"This is an important milestone for Suncor and for Canada," said Rick George, president and CEO. "Bringing together these two great success stories creates the premier Canadian energy company with the assets, people and financial strength to take on the global competition. This is the start of an exciting journey."
Suncor Energy is now Canada's largest energy company and the fifth largest North [image-nocss] American-based energy company by market value. The new Suncor combines a leading position in Canada's oil sands with complementary operations in refining and marketing, North American natural gas production and conventional production internationally and offshore East Coast Canada. The company also holds a significant position in Canada's emerging renewable energy industry with wind power projects and biofuels production.
While the company will operate corporately and trade under the Suncor Energy name, it will maintain the trusted Petro-Canada brand for its refined products and national retail network, and as a proud partner of the 2010 Olympic and Paralympic Winter Games.
The combined company's current upstream production is approximately 710,000 barrels of oil equivalent per day. Plans for future development and Suncor's next stage of growth projects will be determined based on projected rates of return, near-term cash flow and risk profile. Efficiencies resulting from the merger are expected to contribute annual reductions of $1 billion in capital spending, in addition to expected annual savings of $300 million in operational expenditures.
"We will move quickly on getting the right people focused on the right opportunities," said George. "In the near term, the focus will be very much on the people that are the foundation of this company and ensuring safe, reliable and environmentally responsible operations. By the end of the year, we expect to provide details about our strategy going forward.
Downstream, kick starting the new company may be more difficult, according to analysts. The company must integrate more than 12,000 employees and operations from coast to coast and abroad, according to a report in the Calgary Herald.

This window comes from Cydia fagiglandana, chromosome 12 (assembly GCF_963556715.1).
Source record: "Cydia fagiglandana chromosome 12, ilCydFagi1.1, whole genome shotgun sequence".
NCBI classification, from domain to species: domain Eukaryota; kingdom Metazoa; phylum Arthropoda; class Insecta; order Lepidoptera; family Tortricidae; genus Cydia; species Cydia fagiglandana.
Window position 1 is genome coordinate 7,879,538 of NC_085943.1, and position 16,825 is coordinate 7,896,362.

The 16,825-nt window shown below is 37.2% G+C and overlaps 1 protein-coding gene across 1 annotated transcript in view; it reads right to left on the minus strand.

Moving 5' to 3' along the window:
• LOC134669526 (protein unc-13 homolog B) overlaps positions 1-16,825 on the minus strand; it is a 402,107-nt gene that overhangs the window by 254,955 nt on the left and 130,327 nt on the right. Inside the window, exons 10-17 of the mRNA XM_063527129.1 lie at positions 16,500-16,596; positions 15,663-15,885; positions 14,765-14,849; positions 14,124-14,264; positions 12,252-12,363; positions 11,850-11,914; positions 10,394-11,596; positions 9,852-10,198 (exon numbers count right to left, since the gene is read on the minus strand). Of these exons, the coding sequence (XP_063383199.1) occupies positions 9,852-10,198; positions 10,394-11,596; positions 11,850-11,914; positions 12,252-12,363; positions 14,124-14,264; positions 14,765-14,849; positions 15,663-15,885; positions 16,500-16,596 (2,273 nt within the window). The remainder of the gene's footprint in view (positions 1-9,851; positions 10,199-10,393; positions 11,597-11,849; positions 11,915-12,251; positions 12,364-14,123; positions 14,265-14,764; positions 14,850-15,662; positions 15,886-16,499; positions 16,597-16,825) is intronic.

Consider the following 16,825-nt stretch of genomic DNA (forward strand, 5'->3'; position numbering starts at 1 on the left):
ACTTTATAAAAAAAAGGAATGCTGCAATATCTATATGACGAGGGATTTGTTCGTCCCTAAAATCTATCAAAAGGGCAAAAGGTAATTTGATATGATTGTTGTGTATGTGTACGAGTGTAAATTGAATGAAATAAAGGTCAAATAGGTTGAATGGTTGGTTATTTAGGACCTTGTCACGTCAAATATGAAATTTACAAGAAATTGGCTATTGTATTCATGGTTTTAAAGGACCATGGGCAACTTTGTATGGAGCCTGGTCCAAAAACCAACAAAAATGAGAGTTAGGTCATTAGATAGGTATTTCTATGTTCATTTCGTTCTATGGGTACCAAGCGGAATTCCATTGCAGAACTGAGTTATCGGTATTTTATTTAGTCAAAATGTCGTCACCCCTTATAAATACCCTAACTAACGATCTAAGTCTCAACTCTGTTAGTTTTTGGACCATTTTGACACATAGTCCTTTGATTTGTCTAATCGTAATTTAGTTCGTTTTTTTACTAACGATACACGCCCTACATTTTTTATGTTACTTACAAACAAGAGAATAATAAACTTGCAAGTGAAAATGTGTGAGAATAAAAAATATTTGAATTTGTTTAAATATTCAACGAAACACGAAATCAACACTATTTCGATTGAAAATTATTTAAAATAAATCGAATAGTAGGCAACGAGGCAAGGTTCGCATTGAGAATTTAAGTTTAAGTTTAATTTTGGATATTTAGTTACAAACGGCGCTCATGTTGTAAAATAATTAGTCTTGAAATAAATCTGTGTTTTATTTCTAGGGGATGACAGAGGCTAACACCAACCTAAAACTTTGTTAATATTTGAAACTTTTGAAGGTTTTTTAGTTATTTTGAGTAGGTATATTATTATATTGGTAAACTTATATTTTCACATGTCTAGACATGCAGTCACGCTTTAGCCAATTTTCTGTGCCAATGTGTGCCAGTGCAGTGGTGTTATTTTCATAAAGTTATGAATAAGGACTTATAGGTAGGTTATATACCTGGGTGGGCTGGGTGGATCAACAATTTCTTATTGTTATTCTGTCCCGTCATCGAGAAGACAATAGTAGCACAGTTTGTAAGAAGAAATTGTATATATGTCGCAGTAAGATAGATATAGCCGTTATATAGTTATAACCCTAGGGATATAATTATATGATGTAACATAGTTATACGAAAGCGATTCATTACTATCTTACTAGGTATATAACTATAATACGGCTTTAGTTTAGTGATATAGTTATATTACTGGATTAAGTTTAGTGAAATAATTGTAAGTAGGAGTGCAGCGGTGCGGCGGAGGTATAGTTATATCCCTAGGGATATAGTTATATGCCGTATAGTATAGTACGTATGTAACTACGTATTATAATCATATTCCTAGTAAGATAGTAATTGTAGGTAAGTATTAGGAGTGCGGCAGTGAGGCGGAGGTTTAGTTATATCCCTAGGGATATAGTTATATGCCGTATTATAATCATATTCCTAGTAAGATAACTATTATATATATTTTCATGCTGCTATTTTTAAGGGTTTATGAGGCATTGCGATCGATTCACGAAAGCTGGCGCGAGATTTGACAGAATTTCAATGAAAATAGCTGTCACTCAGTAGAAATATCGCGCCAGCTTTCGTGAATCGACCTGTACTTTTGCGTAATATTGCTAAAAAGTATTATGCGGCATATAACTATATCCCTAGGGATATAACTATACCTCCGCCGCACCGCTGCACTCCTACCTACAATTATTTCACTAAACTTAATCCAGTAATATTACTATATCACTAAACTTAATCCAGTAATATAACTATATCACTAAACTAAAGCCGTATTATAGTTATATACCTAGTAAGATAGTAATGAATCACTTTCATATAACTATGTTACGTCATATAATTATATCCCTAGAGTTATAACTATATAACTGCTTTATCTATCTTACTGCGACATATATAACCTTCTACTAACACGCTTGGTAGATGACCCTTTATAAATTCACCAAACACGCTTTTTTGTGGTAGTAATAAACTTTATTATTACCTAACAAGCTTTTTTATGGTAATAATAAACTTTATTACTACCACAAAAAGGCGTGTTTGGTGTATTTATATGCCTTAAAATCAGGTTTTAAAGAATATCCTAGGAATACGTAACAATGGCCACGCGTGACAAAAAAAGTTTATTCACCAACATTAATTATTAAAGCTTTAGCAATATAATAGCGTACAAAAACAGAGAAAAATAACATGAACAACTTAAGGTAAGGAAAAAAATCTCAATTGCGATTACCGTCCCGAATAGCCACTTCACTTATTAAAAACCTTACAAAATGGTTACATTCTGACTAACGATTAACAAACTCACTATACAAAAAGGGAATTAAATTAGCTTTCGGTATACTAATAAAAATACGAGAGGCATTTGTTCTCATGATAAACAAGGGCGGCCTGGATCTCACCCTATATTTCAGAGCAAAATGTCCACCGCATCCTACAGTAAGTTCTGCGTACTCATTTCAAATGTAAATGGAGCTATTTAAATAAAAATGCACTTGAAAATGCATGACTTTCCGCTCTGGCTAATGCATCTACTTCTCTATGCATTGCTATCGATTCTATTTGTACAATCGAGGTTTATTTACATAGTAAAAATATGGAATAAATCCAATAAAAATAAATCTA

"I don't think it will be easy at all," Phillip Skolnick, analyst at Genuity Capital in Calgary, told the newspaper. "We're talking about a company with a big mix of downstream assets. There's a lot of moving parts in this company."
While Skolnick expects management will eventually overcome the challenges, it could take several years before the transition is fully complete. "I just think the market may not be appreciating the difficulties around it," he said.
This past week, one of the executives heading up the integration of the two firms said that work on the merger is "on track."
"We are working on the 100-day plan, as we call it, for the merged company, planning for which includes capture of merger synergies," Harry Roberts, Petro-Canada's chief financial officer, said during his company's final conference call, according to the newspaper.
Both companies have started to cut management ranks, but it may be another six weeks until the rest of the employees know their future with the new company.
"Once the merger closes, that's when we can start having leaders do their organizational designs, figure out what's required, and how can we achieve the business goals going forward," said Suncor spokeswoman Shawn Davis. "That's when our selection process will begin."
Here's a look at what the merged company looks like:
REFINING & MARKETING Refining capacity: 433,000 barrels per day Retail sites: 1,646 PRODUCTION Oilsands (barrels per day): 287,900 Conventional oil: 243,900 bpd Natural gas (millions of cubic feet): 908 Total (barrels of oil equivalent): 683,100
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